“The state’s thinking of not giving us the recognition of being hibakusha and appealing the ruling, while considering expanding the zone in which people can receive state health benefits, is contradictory,” said plaintiff Kazuko Morizono, 82, who was exposed to black rain in what is currently Hiroshima’s Asakita Ward, some 17 kilometers north of the bomb’s hypocenter. While dealing with hypothyroidism, which is suspected to come from the effects of radiation from the atomic bomb, and other disorders, she has been active in the movement to have the zone for state aid for black rain victims expanded for over 20 years. Referring to the death of a fellow plaintiff in May whom she had often seen at the trial hearings, Morizono said, “I don’t have much confidence in my health, and I feel impatient that we have to hurry. Now the trial’s going to last longer.”

Seventy-three-year-old Kuraso Hirotani, who was 3 when he was exposed to black rain in what is now the Hiroshima prefectural town of Akiota, around 20 kilometers northwest of the hypocenter, said with frustration, “We were all given false hope with the (district court) victory. Both the mayor and the governor were persuaded by the central government.” In the Peace Declaration that the mayor of Hiroshima reads on the anniversary of the atomic bombing of Hiroshima every year on Aug. 6, Mayor Kazumi Matsui has over the past 10 years, including his latest speech, called on the state to “expand the ‘black rain areas.'” Hirotani continued, “If you’re truly a politician in a place where an atomic bomb has been dropped, you would not appeal. If they had not appealed, I would’ve thanked them and bowed my head.”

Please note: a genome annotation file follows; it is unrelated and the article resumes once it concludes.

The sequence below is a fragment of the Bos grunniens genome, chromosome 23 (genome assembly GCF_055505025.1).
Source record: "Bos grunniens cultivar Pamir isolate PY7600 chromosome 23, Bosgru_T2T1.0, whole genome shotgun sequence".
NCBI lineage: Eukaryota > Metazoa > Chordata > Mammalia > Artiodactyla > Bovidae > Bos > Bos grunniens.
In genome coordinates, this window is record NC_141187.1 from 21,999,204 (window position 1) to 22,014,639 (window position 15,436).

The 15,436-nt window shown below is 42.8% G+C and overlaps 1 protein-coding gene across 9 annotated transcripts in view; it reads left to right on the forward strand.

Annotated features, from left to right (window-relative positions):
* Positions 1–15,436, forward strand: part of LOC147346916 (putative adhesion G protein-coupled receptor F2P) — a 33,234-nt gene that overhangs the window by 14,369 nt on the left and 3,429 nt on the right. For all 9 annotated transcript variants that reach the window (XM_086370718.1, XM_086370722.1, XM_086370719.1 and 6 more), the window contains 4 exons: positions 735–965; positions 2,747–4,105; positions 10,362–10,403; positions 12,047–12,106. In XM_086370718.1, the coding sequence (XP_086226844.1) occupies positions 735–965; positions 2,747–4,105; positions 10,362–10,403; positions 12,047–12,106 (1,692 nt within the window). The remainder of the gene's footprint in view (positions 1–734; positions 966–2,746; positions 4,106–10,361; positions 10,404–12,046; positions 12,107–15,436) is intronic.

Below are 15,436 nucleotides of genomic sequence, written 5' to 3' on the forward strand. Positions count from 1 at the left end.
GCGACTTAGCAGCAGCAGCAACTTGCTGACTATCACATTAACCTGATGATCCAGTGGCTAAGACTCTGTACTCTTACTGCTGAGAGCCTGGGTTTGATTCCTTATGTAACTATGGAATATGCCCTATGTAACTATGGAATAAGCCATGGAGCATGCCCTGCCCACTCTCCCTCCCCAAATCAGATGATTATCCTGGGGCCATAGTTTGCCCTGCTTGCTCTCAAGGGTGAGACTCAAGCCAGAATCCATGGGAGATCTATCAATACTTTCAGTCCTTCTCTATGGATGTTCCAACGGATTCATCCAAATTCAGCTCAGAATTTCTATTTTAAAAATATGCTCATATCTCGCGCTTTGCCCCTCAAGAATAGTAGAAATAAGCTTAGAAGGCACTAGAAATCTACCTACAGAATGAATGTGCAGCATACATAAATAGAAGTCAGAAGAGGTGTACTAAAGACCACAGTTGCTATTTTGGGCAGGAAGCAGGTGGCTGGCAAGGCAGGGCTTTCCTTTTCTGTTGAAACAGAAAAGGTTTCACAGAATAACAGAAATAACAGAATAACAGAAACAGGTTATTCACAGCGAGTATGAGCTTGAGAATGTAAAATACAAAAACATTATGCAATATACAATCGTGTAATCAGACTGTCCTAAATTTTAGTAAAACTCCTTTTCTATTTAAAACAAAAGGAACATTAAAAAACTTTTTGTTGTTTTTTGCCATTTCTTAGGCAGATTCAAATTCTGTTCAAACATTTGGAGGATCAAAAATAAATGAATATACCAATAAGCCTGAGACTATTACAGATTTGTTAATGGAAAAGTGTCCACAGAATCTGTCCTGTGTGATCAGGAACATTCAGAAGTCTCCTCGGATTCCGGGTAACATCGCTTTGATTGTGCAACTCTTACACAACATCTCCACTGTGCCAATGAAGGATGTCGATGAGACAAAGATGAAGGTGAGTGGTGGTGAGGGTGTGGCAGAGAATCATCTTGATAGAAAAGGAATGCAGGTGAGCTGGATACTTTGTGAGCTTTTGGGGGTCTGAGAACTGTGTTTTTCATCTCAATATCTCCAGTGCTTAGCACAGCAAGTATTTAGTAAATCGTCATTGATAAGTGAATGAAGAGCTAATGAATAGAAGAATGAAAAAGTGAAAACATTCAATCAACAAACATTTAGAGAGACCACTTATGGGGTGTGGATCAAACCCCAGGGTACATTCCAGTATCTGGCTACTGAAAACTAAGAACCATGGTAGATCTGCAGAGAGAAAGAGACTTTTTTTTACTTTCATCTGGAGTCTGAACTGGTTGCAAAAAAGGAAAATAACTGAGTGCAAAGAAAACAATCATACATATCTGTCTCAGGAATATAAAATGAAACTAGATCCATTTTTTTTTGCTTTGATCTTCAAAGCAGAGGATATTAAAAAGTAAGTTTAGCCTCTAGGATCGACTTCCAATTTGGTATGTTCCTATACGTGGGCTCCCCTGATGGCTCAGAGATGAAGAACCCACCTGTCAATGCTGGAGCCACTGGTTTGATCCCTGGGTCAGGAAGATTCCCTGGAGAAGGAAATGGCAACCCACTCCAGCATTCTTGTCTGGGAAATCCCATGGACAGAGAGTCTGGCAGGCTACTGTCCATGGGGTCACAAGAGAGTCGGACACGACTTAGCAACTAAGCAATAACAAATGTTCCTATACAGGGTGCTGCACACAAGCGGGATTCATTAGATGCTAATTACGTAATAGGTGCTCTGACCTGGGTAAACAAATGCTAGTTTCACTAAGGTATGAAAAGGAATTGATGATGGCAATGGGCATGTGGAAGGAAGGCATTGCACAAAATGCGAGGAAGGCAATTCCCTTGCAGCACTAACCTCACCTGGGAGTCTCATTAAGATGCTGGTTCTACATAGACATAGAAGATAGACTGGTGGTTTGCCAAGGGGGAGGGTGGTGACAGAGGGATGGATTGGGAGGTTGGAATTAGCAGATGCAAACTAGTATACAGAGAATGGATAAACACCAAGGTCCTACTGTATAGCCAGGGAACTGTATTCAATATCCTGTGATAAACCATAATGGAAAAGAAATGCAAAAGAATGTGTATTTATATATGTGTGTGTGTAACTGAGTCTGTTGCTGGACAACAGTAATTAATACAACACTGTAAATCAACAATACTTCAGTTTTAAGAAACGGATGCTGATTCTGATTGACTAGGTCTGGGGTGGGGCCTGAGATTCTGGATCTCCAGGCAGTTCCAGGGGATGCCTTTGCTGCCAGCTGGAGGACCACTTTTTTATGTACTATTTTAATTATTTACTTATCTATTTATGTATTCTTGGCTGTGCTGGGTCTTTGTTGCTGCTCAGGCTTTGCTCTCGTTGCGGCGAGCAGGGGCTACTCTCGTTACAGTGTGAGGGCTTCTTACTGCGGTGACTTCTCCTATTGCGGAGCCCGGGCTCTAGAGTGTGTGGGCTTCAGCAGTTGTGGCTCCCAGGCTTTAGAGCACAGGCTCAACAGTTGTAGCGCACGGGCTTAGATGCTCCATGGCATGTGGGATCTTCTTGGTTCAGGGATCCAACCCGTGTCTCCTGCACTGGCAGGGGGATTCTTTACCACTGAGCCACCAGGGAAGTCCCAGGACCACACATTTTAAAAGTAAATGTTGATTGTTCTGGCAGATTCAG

Meanwhile, there are those who see some hope in the state’s promise to consider expanding the zone designated as having been exposed to black rain. Akie Ueda, 79, who was 4 years old when she was exposed to black rain about 9 kilometers west of the hypocenter in what is now Hiroshima’s Saeki Ward, is unwell and did not join the plaintiffs’ group in the lawsuit. She said, however, that “It made me a little bit happy that they cared.” These days she spends most of the day in bed. “We do not have time left,” she said. “I hope they come out with a good result as soon as possible.”